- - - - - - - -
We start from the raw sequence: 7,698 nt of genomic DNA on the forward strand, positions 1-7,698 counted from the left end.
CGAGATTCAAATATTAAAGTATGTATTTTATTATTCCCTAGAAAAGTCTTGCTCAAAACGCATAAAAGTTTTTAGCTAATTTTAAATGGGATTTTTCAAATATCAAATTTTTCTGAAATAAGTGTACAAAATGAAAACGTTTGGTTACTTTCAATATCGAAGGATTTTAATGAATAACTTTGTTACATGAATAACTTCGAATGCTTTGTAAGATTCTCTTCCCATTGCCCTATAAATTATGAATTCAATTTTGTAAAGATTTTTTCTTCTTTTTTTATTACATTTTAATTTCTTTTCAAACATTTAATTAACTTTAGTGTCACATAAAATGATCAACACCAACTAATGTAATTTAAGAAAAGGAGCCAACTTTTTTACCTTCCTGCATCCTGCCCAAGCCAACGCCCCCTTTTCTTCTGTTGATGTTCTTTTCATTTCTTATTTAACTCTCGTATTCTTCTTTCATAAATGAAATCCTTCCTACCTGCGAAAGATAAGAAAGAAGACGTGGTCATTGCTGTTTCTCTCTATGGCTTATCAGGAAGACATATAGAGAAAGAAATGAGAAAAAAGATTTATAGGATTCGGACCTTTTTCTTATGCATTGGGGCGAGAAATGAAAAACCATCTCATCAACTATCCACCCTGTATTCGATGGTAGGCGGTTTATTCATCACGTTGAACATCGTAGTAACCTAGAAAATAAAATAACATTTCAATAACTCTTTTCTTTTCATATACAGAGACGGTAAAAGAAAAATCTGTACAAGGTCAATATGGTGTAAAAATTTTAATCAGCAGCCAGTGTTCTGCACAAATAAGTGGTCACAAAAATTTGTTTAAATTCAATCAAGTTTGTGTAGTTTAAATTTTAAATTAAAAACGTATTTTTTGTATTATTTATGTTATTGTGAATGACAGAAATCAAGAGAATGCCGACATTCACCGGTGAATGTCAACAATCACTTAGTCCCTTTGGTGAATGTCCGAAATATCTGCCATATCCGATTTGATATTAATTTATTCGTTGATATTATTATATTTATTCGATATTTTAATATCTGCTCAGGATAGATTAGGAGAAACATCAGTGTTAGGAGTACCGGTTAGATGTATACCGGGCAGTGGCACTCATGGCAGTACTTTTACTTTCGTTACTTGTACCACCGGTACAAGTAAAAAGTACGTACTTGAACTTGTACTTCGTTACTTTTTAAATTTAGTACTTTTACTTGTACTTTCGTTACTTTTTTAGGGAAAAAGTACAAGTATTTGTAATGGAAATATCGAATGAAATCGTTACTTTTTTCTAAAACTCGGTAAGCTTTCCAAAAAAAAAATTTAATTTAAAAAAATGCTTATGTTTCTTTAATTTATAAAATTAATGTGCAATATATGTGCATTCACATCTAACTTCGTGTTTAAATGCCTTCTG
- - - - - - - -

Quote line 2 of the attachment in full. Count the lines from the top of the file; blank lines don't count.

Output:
CGAGATTCAAATATTAAAGTATGTATTTTATTATTCCCTAGAAAAGTCTTGCTCAAAACGCATAAAAGTTTTTAGCTAATTTTAAATGGGATTTTTCAAATATCAAATTTTTCTGAAATAAGTGTACAAAATGAAAACGTTTGGTTACTTTCAATATCGAAGGATTTTAATGAATAACTTTGTTACATGAATAACTTCGAATGCTTTGTAAGATTCTCTTCCCATTGCCCTATAAATTATGAATTCAATTTTGTAAAGATTTTTTCTTCTTTTTTTATTACATTTTAATTTCTTTTCAAACATTTAATTAACTTTAGTGTCACATAAAATGATCAACACCAACTAATGTAATTTAAGAAAAGGAGCCAACTTTTTTACCTTCCTGCATCCTGCCCAAGCCAACGCCCCCTTTTCTTCTGTTGATGTTCTTTTCATTTCTTATTTAACTCTCGTATTCTTCTTTCATAAATGAAATCCTTCCTACCTGCGAAAGATAAGAAAGAAGACGTGGTCATTGCTGTTTCTCTCTATGGCTTATCAGGAAGACATATAGAGAAAGAAATGAGAAAAAAGATTTATAGGATTCGGACCTTTTTCTTATGCATTGGGGCGAGAAATGAAAAACCATCTCATCAACTATCCACCCTGTATTCGATGGTAGGCGGTTTATTCATCACGTTGAACATCGTAGTAACCTAGAAAATAAAATAACATTTCAATAACTCTTTTCTTTTCATATACAGAGACGGTAAAAGAAAAATCTGTACAAGGTCAATATGGTGTAAAAATTTTAATCAGCAGCCAGTGTTCTGCACAAATAAGTGGTCACAAAAATTTGTTTAAATTCAATCAAGTTTGTGTAGTTTAAATTTTAAATTAAAAACGTATTTTTTGTATTATTTATGTTATTGTGAATGACAGAAATCAAGAGAATGCCGACATTCACCGGTGAATGTCAACAATCACTTAGTCCCTTTGGTGAATGTCCGAAATATCTGCCATATCCGATTTGATATTAATTTATTCGTTGATATTATTATATTTATTCGATATTTTAATATCTGCTCAGGATAGATTAGGAGAAACATCAGTGTTAGGAGTACCGGTTAGATGTATACCGGGCAGTGGCACTCATGGCAGTACTTTTACTTTCGTTACTTGTACCACCGGTACAAGTAAAAAGTACGTACTTGAACTTGTACTTCGTTACTTTTTAAATTTAGTACTTTTACTTGTACTTTCGTTACTTTTTTAGGGAAAAAGTACAAGTATTTGTAATGGAAATATCGAATGAAATCGTTACTTTTTTCTAAAACTCGGTAAGCTTTCCAAAAAAAAAATTTAATTTAAAAAAATGCTTATGTTTCTTTAATTTATAAAATTAATGTGCAATATATGTGCATTCACATCTAACTTCGTGTTTAAATGCCTTCTG